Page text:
Dann gibt's auch im Winter manch fröhlichen Schmaus.

Here is a translation into English (which can be sung to this melody and which also rhymes) by my friend David Solomons, who has sung the German version of this song to am earlier version of my recording (from 2003), which is available on YouTube at

1. In March comes the farmer to harness his team. 
He makes his fields ready as well he may deem.
He ploughs and he harrows and sows all his seeds.
From dawn up to dusk then to labour he needs.

a. He takes up the rake and the spade in his hand
And levels the meadows he has on his land.
He also grafts new twigs onto his fine trees. 
It takes all his effort, his work doesn't cease.

2. The farmhands and maids and his workers all there.
Keep busy as he does his work for to share.
They sing lots of songs that are merry and bright
And when all is blooming it gives them delight.

3. Now when the spring season and summer are past.
The autumn will fill his great barn then at last.
And once barn and cellar and house are well filled.
There is jolly feasting when winter has chilled.

© David Solomons 2012.

This web site also provides the following interesting information about this song:

"Bauernlied" im "Liederbuch für die Deutschen in Österreich", 1. u. unveränderte 2. Aufl., Wien 1884. Der Herausgeber Josef Pommer fügte hinzu: "Ein von der deutschen Landbevölkerung der mährischen Sudeten häufig gesungenes und beliebtes Volkslied. Eingesandt (zwischen 1882 u. 1884)."

Looking at this time frame and the location, this is a song which very likely composer Gustav Mahler (1860-1911) heard in his youth, when he grew up in Iglau (Jihlava) at the border between Bohemia and Moravia. In my arrangement and the composition of the interludes between the verses I hinted at this connection by adding some "Mahlerian"-type harmonies and progressions.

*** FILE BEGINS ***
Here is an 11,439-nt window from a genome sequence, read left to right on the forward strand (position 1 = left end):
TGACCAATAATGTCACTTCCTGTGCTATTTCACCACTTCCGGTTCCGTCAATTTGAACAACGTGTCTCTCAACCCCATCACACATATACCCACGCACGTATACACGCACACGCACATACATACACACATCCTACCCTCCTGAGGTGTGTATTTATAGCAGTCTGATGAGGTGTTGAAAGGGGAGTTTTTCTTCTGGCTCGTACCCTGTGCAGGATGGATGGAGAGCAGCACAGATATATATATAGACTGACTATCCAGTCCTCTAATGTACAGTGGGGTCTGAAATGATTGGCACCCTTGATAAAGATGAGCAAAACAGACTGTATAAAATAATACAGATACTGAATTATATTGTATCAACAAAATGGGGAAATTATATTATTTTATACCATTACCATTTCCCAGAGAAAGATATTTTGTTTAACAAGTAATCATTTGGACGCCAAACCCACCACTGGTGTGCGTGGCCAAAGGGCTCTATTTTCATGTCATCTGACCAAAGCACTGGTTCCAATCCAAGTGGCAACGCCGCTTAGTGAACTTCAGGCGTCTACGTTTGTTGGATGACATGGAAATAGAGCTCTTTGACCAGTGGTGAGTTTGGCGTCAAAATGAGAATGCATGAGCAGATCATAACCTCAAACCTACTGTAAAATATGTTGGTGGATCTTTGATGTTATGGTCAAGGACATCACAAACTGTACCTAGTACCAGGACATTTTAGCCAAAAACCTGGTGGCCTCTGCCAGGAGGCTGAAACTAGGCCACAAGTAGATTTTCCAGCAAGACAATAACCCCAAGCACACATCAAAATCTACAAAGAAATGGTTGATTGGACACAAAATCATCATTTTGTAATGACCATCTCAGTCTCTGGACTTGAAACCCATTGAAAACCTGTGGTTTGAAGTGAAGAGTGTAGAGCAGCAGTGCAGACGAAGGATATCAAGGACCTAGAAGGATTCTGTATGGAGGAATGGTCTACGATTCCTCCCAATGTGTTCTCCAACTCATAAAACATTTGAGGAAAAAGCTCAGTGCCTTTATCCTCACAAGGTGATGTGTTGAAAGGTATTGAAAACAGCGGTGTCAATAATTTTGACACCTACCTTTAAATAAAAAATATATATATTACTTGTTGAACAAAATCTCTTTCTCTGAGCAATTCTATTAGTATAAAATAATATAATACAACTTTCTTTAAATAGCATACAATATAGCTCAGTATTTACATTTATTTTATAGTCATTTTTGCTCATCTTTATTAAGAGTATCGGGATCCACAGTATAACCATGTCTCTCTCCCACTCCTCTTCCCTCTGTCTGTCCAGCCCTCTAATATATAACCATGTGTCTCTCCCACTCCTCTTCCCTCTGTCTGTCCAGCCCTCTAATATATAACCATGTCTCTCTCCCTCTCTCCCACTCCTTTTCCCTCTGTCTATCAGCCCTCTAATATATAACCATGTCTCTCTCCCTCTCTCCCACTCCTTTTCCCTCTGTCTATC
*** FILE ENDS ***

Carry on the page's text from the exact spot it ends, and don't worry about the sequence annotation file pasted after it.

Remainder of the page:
I have created the first version of this arrangement in 2002/2001. Now I have reworked it and re-recorded it in Februaryh 2015. This new recording uses Garritan Personal Orchestra 4 (strings and a solo flute).

Sunday, 15 February 2015

"A fairly ordinary working day" - composition for string quartet

In summer 2012 the Crossover Composition Award was organised, asking for a composition for two violins. So I sat down and wrote a 5 minute composition for two violins. There were great other contributions to this competition, and my composition was not awarded anything.

After the composition was sitting for a while on the metaphorical shelves, I decided to extend it into a string quartet. So in February 2015 I added a viola and a cello voice, changed a few notes in the violin parts, and recorded the quartet again with the Garritan Personal Orchestra 4 sample library.

The result is here on SoundCloud:

About the composition:

The music follows a program: a typical ordinary working day at the office. It starts out with night, sunrise, awakening, then some morning hectic. Rush hour traffic, fast cars, people running upstairs and downstairs. Then at work. Boring routine job. Daydreaming. Trouble with the boss. The day does not seem to end. Finally the work is over. Rush hour on the way home. Partying. Night.

The exact correspondences of these notions to the music are shown in my synchronous comments that appear when the music is played. I did try to put these notions directly into music, quite literally translating the mood and motion into musical elements.

I hope that you enjoy this music!